Spring is rapidly approaching.  As proof of the arrival of spring, it rained all day and dropped a foot of snow.  I bet we have more rain in the forecast (sounds like a recipe for flooding).  Let’s take a look at some things every realtor and real estate professional should understand when it comes to floodplains.

Mickey is ready...are you?

Mickey is ready for spring…are you?

Which flood is it?

In 1968, the U.S. Congress established the National Flood Insurance Program (NFIP), which is managed by the Federal Emergency Management Agency (FEMA).  The short version is that if a community participates in the NFIP and adopts / enforces a floodplain management ordinance, then the Federal Government will make flood insurance available to property owners in that community.  With this program came the need for a national standard.  Using a magic wand and possibly some complicated math, the 100-year flood came into existence.  Obviously, a national standard this important should have multiple names:

  • 100-year flood;
  • 1% annual chance flood;
  • base flood;
  • special flood hazard area.

Unfortunately, the “100-year flood” terminology has been difficult to understand.  People think that this flood should happen once every hundred years. It actually means that there is a 1-in-100 chance that a flood this size will happen in a given year.

The 500-year flood is also known as the 0.2% annual chance flood.

Is my structure in the floodplain?

Once the national standard was determined, Flood Insurance Rate Maps (FIRM) were created.  Basically, these maps show the:

  • Flood zones, which describe the land area in terms of its risk of flooding;
  • Community name and other pertinent details;
  • Waterways;
  • Elevation information.

As a realtor, you will want to know if the property you are helping a client purchase / sell is in the floodplain.  You do this by checking out the FIRM.  To do this, use a paper FIRM or look up your property online.

Each physical, paper FIRM, when unfolded, takes up half of a table.  Thanks to the internet, you can now download the FIRM you need using the FEMA Map Service Center (see my resources page).  You can also zoom in and create a customized “FIRMette” for your property.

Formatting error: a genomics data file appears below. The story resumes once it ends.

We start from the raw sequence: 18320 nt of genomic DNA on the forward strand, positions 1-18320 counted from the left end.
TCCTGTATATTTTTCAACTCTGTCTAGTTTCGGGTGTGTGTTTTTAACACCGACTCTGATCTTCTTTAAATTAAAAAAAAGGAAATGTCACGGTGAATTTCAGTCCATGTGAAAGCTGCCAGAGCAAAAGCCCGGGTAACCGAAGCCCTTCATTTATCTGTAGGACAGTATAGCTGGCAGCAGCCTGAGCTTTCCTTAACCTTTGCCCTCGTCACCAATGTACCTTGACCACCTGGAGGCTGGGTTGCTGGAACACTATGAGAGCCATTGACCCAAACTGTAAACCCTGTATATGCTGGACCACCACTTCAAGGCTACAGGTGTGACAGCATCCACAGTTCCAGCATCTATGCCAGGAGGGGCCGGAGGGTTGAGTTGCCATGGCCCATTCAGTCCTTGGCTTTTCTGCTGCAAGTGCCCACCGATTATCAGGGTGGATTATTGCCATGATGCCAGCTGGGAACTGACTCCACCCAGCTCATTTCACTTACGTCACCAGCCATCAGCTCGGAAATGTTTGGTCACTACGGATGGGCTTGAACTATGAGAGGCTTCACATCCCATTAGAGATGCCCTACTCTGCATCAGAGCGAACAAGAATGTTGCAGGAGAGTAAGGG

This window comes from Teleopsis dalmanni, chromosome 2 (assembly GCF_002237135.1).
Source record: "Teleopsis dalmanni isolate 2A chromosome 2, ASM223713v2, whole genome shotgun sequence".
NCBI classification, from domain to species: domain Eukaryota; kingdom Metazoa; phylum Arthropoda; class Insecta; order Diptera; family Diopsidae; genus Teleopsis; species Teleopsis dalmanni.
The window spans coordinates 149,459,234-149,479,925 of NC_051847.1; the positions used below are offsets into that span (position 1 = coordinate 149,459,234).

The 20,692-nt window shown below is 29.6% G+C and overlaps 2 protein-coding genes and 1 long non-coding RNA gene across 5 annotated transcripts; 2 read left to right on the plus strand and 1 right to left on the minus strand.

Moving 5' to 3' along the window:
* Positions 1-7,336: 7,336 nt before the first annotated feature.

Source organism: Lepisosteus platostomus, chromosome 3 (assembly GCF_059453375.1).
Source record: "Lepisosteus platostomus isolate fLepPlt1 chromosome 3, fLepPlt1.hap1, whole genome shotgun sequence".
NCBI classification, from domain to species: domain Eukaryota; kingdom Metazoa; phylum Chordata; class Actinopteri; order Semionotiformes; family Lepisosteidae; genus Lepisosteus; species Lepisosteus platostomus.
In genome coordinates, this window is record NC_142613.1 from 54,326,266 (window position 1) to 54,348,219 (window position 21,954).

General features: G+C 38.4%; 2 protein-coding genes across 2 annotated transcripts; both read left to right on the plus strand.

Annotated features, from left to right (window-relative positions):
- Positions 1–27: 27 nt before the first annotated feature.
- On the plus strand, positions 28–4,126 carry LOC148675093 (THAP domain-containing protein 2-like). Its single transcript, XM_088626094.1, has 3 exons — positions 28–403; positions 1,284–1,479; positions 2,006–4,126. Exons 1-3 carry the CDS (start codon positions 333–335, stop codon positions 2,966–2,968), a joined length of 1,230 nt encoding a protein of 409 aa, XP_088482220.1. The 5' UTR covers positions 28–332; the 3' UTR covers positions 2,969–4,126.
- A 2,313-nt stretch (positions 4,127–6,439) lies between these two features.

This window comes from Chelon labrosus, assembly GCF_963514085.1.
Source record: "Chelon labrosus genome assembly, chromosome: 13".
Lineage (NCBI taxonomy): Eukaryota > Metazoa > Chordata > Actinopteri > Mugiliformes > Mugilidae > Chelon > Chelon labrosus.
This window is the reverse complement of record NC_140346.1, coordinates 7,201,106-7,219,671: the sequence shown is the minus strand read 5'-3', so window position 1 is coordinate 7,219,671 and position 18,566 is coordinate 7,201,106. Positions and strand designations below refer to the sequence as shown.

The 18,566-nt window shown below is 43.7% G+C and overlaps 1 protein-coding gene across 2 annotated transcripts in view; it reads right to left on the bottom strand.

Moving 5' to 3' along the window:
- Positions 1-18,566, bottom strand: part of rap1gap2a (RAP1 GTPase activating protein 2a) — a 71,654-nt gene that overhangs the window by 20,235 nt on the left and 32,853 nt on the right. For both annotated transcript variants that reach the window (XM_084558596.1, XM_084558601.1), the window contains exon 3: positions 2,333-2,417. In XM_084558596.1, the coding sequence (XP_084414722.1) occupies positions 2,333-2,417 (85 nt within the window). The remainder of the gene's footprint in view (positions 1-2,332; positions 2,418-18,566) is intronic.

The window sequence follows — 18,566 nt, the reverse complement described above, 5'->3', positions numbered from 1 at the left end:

We are also fortunate to have the Indiana Floodplain Information Portal (INFIP) that the Indiana Department of Natural Resources (IDNR) manages for us (I also have a link on my resources page).  It allows you to zoom into your property, obtain some basic elevation data, and ask the IDNR for additional information.

How many letters exist in a FIRM?

Everyone lives in a flood zone.  However, that risk varies greatly from low to high.  The flood zone designations that you typically care about in Southern Indiana:

  • Zone A:  Areas with approximate information only.  No detailed study;
  • Zone AE:  Areas with a detailed study of the floodplain;
  • Zone AH:  Areas subject to shallow flooding / ponding.  Usually 1-3 feet;
  • Zone X:  Areas of minimal flood hazard;
  • Protected By Levee:  Self explanatory.

Floodplain insurance isn’t free.

If the structure is shown on the FIRM as being in floodplain, it will require flood insurance if it has a federally backed mortgage.  Otherwise, flood insurance can be purchased at the owner’s discretion.   If a structure is in the 500-year floodplain, a lender may require that the property owner purchase a flood preferred risk policy.  This is a less expensive option as compared to the flood full risk policy.  Due to the controversial Homeowner Flood Insurance Affordability Act of 2014, flood insurance rates will be rising.  It will be a staggering increase for some property owners over the next decade.

There are some options to try and get the structure out of the floodplain.  I will discuss this in later articles.

Who you gonna call?

You have some questions about your property, but have no idea where to turn.  Each community is different, but this is how some communities operate with regards to flooding and drainage problems:

  • Building Commissioner or Planning and Zoning office handles floodplain administration through the local ordinance;
  • Drainage, Street, or Highway Department manages local flooding issues by replacing pipes, cleaning grates;
  • Engineering Department or Surveyor works to solve infrastructure issues through design and reviews;
  • Drainage Board approves drainage component of proposed construction.

Conclusion

As a real estate professional, you do not have to know all the details about floodplains (you have too many other things to worry about).  However, having some basic knowledge will allow you to assist your clients with making wise decisions.  No one wants to make an offer on a property, be at the closing and find out flood insurance is required.  Do your homework ahead of time and everyone can go home happy…or at least on the same page.

I hope that this article helped explain some of the basics.  I will be posting more articles that will provide details on these topics.

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